31st Street Mural Project
The 31st Street Mural Project is located on the north side of the Conlee-Garret Moving & Storage building on W 31st St. The completed murals showcase a variety of painting styles and interpretations of Bryan. The local artists chosen were Cliff Collard, tattoo artist and owner of Arsenal Tattoo in Bryan, Sarah Blackmon, full-time sonographer and artist, Calina Mishay, street artist from Abilene, Tyler Kay, operator of Houston’s Bisong Art Gallery and Mick Burson, a Texas-native now living in Albuquerque, New Mexico.
Location: 206 W 31st St, Bryan TX 77803
More info from The Battalion, 2017 by Nathan Brown
The completed murals showcase a variety of painting styles and interpretations of the city, ranging from Sarah Blackmon’s realist work “Downtown Bryan,” which depicts a menagerie of Bryan’s icons including the Queen Theatre, bluebonnets and a ten-gallon hat, to a more abstract piece by Mick Burson called “Eating Over the Kitchen Sink.”
The idea for the project was first conceived by mother-daughter duo Sarah Norman and Katie Neason, co-founders of real estate investment company Renovation Wranglers. The pair noticed the bare wall on the side of the Conlee-Garrett building while developing nearby town homes.
“We would look at that big blank wall and from the beginning we thought it would be neat to paint a mural on it,” Neason said. “But we could never agree on what we would paint on it or who we would get to paint.”
Somewhere along the way, the two had the idea to get multiple artists involved and make painting the wall a community project, Neason said. Things moved pretty quickly after that, and soon the Downtown Bryan Association and the Arts Council of the Brazos Valley were involved in helping to spread the word and select the artists.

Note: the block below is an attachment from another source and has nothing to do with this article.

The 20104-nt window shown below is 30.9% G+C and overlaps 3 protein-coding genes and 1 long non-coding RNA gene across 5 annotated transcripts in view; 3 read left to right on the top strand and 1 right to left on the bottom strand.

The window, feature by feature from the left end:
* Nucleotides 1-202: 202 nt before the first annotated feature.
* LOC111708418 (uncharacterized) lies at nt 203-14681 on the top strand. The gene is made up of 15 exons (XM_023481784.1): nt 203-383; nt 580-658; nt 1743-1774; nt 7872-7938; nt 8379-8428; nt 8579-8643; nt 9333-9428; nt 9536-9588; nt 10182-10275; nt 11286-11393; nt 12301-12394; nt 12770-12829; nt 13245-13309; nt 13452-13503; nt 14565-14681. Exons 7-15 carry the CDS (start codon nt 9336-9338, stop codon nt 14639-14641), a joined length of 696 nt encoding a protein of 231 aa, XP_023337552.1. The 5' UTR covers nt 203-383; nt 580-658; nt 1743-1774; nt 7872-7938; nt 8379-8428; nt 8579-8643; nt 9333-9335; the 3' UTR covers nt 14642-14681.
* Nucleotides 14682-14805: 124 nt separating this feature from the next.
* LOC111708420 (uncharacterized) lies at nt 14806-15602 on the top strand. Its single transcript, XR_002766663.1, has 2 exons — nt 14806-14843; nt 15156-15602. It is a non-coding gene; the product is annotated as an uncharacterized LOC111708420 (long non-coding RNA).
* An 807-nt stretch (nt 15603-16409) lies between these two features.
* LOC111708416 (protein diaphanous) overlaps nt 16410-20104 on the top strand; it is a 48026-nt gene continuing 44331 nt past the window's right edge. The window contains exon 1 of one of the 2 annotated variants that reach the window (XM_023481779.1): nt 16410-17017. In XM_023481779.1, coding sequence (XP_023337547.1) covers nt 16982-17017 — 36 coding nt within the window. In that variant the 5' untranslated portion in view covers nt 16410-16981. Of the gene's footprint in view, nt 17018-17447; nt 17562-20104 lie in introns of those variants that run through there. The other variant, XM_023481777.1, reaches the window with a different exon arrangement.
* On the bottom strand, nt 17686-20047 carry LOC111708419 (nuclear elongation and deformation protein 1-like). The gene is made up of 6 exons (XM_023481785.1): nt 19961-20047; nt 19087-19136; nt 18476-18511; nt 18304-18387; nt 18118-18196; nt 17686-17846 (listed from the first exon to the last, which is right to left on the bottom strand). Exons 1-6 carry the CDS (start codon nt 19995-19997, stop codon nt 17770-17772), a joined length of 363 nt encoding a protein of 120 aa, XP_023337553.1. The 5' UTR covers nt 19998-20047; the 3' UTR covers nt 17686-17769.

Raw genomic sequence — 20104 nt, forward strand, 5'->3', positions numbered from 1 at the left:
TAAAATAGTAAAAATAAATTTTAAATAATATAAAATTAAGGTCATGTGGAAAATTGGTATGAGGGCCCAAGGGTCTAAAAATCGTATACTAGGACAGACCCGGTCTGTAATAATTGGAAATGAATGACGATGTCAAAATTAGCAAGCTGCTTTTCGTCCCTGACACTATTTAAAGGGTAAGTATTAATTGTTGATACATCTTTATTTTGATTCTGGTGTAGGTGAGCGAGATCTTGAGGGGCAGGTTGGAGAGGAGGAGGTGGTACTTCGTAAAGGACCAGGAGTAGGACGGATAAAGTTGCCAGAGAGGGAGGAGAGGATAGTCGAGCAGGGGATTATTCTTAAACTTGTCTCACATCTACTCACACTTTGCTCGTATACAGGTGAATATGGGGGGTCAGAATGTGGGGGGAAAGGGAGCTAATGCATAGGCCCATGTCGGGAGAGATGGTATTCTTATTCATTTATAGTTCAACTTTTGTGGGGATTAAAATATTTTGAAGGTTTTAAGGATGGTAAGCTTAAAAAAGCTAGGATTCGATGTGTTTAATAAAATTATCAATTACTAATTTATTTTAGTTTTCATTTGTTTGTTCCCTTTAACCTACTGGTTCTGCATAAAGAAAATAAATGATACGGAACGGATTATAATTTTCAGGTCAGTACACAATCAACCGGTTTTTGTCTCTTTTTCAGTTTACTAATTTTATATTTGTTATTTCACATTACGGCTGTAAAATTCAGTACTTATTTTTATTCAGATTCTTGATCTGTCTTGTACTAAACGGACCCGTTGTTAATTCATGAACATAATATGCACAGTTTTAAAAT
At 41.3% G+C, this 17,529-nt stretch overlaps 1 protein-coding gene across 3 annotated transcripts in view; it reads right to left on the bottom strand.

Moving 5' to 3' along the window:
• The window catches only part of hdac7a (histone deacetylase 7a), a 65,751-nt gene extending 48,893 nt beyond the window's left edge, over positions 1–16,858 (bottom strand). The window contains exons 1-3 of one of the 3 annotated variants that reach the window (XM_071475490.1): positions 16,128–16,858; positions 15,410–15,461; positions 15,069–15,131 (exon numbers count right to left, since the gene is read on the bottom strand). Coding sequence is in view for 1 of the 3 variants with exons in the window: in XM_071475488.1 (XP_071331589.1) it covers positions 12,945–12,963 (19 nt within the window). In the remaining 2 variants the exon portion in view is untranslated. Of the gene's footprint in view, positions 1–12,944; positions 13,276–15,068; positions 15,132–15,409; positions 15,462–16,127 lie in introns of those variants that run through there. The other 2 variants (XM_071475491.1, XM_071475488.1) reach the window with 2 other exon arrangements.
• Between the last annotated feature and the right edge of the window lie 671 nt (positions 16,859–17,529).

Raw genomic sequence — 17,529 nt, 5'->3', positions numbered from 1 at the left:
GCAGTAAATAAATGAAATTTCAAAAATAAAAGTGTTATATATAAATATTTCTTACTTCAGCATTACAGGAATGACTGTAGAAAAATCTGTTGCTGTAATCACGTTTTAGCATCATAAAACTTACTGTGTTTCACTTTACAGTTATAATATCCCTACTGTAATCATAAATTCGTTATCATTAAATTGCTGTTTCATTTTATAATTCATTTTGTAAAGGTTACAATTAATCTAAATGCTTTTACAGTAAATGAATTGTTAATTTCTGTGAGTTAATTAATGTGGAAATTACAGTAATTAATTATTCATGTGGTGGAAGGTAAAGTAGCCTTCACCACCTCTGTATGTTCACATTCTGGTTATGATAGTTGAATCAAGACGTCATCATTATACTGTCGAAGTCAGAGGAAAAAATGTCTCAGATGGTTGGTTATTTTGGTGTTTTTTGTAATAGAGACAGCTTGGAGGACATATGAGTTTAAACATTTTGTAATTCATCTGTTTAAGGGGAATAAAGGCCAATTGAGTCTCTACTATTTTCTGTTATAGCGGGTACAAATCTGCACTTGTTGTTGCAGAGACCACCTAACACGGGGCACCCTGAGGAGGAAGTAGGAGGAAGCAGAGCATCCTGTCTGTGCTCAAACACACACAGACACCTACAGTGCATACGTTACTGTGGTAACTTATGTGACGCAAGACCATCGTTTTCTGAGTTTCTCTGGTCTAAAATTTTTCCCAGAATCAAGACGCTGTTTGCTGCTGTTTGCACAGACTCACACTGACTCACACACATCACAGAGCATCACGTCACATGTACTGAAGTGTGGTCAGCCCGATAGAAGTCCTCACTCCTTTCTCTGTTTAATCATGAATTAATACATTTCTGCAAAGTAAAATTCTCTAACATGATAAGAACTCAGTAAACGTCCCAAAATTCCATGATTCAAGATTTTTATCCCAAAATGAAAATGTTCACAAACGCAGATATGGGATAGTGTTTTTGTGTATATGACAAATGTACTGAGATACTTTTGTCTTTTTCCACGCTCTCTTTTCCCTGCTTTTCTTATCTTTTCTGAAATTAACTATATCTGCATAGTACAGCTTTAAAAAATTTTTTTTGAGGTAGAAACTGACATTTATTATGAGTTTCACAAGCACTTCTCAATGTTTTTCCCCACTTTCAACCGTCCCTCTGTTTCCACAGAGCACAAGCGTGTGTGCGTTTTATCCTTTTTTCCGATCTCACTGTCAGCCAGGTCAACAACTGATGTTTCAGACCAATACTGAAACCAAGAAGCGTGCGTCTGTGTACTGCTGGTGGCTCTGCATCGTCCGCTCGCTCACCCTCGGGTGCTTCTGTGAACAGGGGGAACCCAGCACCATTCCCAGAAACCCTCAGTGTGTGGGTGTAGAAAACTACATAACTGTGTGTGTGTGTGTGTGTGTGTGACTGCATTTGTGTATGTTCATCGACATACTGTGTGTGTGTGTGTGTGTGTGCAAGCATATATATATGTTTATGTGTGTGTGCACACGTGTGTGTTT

The artists were selected not only by the quality of their work, but also by their connection to the City of Bryan. This was in keeping with the theme of the project, Bryan’s past and present, according to the project’s website.
The local artists chosen were Cliff Collard, tattoo artist and owner of Arsenal Tattoo in Bryan, Sarah Blackmon, full-time sonographer and artist, Calina Mishay, street artist from Abilene, Tyler Kay, operator of Houston’s Bisong Art Gallery and Mick Burson, a Texas-native now living in Albuquerque, New Mexico to attend graduate school.
Collard, whose mural features a portrait of William Joel Bryan, the city’s namesake, as well as a large bald eagle centerpiece, said he spent around 150 hours in total, working around his day job tattooing.
“After work, weekends, if I had a day off, or if I had someone cancel at work, I’d come over here and paint,” Collard said.
Despite the long hours in the sweltering summer heat, Collard says it was worth it.
“This is probably the best painting I’ve ever done,” he says with a wide smile, noting that it was also the biggest.
In contrast, Kay, who is currently in Greece conducting a community art project, almost exclusively paints large-scale works like murals.
“I really like to do large-scale works because you usually get to paint, and the whole public gets to enjoy them, they’re not just sitting in someone’s home” she said, adding that her favorite painting she’s done is a rose mural in Houston that is popular for engagement and graduation photos. “It’s something that makes me feel good if I can create something that other people can enjoy.”
Burson, who had previously been an artist in residence with the Arts Council of Brazos Valley in Navasota, took only three days to start and finish “Eating Over the Kitchen Sink,” the most abstract and brightly hued of the murals.
“I guess it is defined as abstract, but to me it just makes sense, so it doesn’t seem abstract,” Burson said. “It’s open ended I think.”
Blackmon, who has lived in Bryan for two years, said she chose to paint Downtown Bryan’s icons as well as symbols of old Bryan, like a wagon wheel, because she wanted her mural to represent the community.
“I wanted to do something that the local people could love, so I was like, ‘What’s something I can do to represent all the businesses that have been here the longest?'” Blackmon said.
Her latest mural, which can be found inside of the new Mad Taco in south College Station, of a heart breaking open and fruits and vegetables pouring out of it. Neason said she hopes to complete more murals soon.
“We are hoping that we’ll make more people realize opportunities to paint murals, which I think we’ve already had two more painted since we did this project,” Neason said. “So hopefully it’s working.”